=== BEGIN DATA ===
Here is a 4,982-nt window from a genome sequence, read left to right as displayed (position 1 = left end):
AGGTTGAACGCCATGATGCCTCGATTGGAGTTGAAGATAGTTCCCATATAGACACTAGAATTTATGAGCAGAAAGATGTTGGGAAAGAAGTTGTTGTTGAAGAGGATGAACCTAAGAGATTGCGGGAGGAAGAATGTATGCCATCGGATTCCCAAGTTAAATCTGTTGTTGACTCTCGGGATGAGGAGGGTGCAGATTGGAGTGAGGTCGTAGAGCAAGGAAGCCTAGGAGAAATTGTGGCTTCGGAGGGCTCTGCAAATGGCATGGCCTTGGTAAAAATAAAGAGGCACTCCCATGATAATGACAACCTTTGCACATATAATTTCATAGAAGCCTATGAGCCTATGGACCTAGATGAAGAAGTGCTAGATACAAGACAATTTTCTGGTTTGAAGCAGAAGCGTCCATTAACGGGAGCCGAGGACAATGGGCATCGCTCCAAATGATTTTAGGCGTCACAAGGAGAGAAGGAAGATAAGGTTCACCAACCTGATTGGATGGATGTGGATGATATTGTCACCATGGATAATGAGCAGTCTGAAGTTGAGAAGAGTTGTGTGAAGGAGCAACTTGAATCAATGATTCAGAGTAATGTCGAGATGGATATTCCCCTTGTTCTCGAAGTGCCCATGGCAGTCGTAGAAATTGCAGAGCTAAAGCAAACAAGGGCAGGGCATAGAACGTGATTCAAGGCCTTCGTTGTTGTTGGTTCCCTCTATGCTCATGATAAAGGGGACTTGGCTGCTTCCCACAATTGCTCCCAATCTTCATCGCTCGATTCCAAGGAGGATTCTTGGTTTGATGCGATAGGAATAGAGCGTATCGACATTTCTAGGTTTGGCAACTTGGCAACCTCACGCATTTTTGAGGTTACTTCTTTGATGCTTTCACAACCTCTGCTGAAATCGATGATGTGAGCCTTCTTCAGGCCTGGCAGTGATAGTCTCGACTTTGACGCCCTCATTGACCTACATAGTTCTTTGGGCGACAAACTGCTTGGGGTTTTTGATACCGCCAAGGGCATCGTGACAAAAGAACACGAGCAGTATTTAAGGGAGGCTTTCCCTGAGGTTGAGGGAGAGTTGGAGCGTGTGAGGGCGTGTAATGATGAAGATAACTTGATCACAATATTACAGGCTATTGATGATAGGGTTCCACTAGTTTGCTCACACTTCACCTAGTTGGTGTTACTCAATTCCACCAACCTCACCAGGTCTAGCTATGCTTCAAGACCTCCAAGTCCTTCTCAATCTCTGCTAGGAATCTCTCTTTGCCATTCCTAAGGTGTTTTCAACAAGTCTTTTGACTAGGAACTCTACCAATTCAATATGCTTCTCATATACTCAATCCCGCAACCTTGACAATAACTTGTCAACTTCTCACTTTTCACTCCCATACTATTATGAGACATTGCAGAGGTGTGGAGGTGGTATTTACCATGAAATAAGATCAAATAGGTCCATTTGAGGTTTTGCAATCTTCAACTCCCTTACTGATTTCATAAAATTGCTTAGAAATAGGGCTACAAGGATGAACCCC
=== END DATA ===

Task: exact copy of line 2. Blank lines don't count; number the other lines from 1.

AGGTTGAACGCCATGATGCCTCGATTGGAGTTGAAGATAGTTCCCATATAGACACTAGAATTTATGAGCAGAAAGATGTTGGGAAAGAAGTTGTTGTTGAAGAGGATGAACCTAAGAGATTGCGGGAGGAAGAATGTATGCCATCGGATTCCCAAGTTAAATCTGTTGTTGACTCTCGGGATGAGGAGGGTGCAGATTGGAGTGAGGTCGTAGAGCAAGGAAGCCTAGGAGAAATTGTGGCTTCGGAGGGCTCTGCAAATGGCATGGCCTTGGTAAAAATAAAGAGGCACTCCCATGATAATGACAACCTTTGCACATATAATTTCATAGAAGCCTATGAGCCTATGGACCTAGATGAAGAAGTGCTAGATACAAGACAATTTTCTGGTTTGAAGCAGAAGCGTCCATTAACGGGAGCCGAGGACAATGGGCATCGCTCCAAATGATTTTAGGCGTCACAAGGAGAGAAGGAAGATAAGGTTCACCAACCTGATTGGATGGATGTGGATGATATTGTCACCATGGATAATGAGCAGTCTGAAGTTGAGAAGAGTTGTGTGAAGGAGCAACTTGAATCAATGATTCAGAGTAATGTCGAGATGGATATTCCCCTTGTTCTCGAAGTGCCCATGGCAGTCGTAGAAATTGCAGAGCTAAAGCAAACAAGGGCAGGGCATAGAACGTGATTCAAGGCCTTCGTTGTTGTTGGTTCCCTCTATGCTCATGATAAAGGGGACTTGGCTGCTTCCCACAATTGCTCCCAATCTTCATCGCTCGATTCCAAGGAGGATTCTTGGTTTGATGCGATAGGAATAGAGCGTATCGACATTTCTAGGTTTGGCAACTTGGCAACCTCACGCATTTTTGAGGTTACTTCTTTGATGCTTTCACAACCTCTGCTGAAATCGATGATGTGAGCCTTCTTCAGGCCTGGCAGTGATAGTCTCGACTTTGACGCCCTCATTGACCTACATAGTTCTTTGGGCGACAAACTGCTTGGGGTTTTTGATACCGCCAAGGGCATCGTGACAAAAGAACACGAGCAGTATTTAAGGGAGGCTTTCCCTGAGGTTGAGGGAGAGTTGGAGCGTGTGAGGGCGTGTAATGATGAAGATAACTTGATCACAATATTACAGGCTATTGATGATAGGGTTCCACTAGTTTGCTCACACTTCACCTAGTTGGTGTTACTCAATTCCACCAACCTCACCAGGTCTAGCTATGCTTCAAGACCTCCAAGTCCTTCTCAATCTCTGCTAGGAATCTCTCTTTGCCATTCCTAAGGTGTTTTCAACAAGTCTTTTGACTAGGAACTCTACCAATTCAATATGCTTCTCATATACTCAATCCCGCAACCTTGACAATAACTTGTCAACTTCTCACTTTTCACTCCCATACTATTATGAGACATTGCAGAGGTGTGGAGGTGGTATTTACCATGAAATAAGATCAAATAGGTCCATTTGAGGTTTTGCAATCTTCAACTCCCTTACTGATTTCATAAAATTGCTTAGAAATAGGGCTACAAGGATGAACCCC